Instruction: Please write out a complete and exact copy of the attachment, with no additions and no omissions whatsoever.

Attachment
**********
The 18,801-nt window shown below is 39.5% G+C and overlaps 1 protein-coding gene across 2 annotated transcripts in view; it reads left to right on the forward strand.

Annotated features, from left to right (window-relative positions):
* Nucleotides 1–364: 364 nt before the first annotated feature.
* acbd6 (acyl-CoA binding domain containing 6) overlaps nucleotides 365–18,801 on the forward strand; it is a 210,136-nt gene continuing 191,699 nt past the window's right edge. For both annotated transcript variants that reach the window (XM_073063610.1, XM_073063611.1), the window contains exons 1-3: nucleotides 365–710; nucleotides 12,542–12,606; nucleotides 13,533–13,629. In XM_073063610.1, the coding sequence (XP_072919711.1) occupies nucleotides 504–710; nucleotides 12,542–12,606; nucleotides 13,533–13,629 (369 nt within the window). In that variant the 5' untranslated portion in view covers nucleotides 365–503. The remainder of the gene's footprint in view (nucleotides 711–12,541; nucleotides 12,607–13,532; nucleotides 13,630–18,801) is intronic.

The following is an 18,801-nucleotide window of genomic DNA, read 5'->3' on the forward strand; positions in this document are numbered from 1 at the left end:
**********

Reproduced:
The 18,801-nt window shown below is 39.5% G+C and overlaps 1 protein-coding gene across 2 annotated transcripts in view; it reads left to right on the forward strand.

Annotated features, from left to right (window-relative positions):
* Nucleotides 1–364: 364 nt before the first annotated feature.
* acbd6 (acyl-CoA binding domain containing 6) overlaps nucleotides 365–18,801 on the forward strand; it is a 210,136-nt gene continuing 191,699 nt past the window's right edge. For both annotated transcript variants that reach the window (XM_073063610.1, XM_073063611.1), the window contains exons 1-3: nucleotides 365–710; nucleotides 12,542–12,606; nucleotides 13,533–13,629. In XM_073063610.1, the coding sequence (XP_072919711.1) occupies nucleotides 504–710; nucleotides 12,542–12,606; nucleotides 13,533–13,629 (369 nt within the window). In that variant the 5' untranslated portion in view covers nucleotides 365–503. The remainder of the gene's footprint in view (nucleotides 711–12,541; nucleotides 12,607–13,532; nucleotides 13,630–18,801) is intronic.

The following is an 18,801-nucleotide window of genomic DNA, read 5'->3' on the forward strand; positions in this document are numbered from 1 at the left end: